Poets + Novels = Poetic Novel?

I just finished reading Wintering by Kate Moses.  The book is a fictional account of Sylvia Plath’s life and takes place in the last year or so before her suicide.  I can’t say that I loved the prose — in some ways the writing was a bit cold and detached.  However, the story gave me a new understanding of Plath, and after completing the book, I went and picked up my worn copy of Plath’s collected poems to re-read some of the poems mentioned in the novel.  Furthermore, the author offered a chronology of important events in Plath’s life, including dates where she drafted and/or wrote specific poems.

For me, the book brings up a lot of interesting ideas.  A few weeks ago, I took a workshop under poet Andrew Mulvania, and during the course of the class, he mentioned that he wrote a review of five books that depicted the lives of poets.  The review was published in the Missouri Review and because the subject interested me so, I ordered the issue.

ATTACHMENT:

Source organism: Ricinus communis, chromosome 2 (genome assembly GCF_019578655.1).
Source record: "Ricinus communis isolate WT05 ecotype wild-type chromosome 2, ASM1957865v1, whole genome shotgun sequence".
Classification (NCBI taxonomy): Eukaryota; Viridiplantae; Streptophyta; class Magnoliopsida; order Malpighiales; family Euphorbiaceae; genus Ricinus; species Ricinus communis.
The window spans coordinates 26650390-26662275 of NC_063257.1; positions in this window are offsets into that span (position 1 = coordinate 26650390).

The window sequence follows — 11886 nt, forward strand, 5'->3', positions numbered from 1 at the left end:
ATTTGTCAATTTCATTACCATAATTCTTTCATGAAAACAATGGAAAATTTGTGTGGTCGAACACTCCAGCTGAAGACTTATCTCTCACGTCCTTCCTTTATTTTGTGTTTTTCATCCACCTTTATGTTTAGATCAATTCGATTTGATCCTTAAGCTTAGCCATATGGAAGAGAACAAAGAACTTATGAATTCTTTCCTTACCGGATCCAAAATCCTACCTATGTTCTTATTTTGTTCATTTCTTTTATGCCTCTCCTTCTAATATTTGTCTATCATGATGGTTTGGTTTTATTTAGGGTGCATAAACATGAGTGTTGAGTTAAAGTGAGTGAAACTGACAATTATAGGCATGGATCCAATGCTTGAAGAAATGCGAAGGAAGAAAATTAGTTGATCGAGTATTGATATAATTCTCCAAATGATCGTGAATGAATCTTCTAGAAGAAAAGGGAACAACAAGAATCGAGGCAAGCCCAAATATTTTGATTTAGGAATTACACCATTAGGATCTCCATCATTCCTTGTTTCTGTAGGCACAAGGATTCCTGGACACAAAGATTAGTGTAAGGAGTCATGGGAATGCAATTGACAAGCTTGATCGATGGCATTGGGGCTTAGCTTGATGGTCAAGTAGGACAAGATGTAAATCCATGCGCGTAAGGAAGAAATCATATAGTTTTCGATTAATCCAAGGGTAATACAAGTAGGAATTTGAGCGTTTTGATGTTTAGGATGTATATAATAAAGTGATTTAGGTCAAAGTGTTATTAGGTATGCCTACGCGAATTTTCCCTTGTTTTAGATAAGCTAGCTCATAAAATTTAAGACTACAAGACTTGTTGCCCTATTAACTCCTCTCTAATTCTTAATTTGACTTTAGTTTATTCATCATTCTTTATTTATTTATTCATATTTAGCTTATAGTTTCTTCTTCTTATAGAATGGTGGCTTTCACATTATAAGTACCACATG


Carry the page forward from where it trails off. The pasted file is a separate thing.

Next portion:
In his article, Andrew reviews the following books: The Secret Life of Emily Dickinson by Jerome Charyn (Emily Dickinson); Exiles by Ron Hansen (Gerard Manley Hopkins); The Quickening Maze by Adam Foulds (John Clare); Fall of Frost by Brian Hall (Robert Frost); and The More I Owe You by Michael Sledge (Elizabeth Bishop).  All of these books are now on my reading list. 

A few years ago I read The Hours and then watched the movie.  The combination of the two really gave me a clearer understanding of Virginia Woolf — so much so that I think I became both a better reader and a better teacher of her works.  I’m hoping that reading these books about poets’ lives will do the same for me.

On a final note, if you know of any fictional accounts of poets’ lives, please let me know.  I will add the titles to my reading list.


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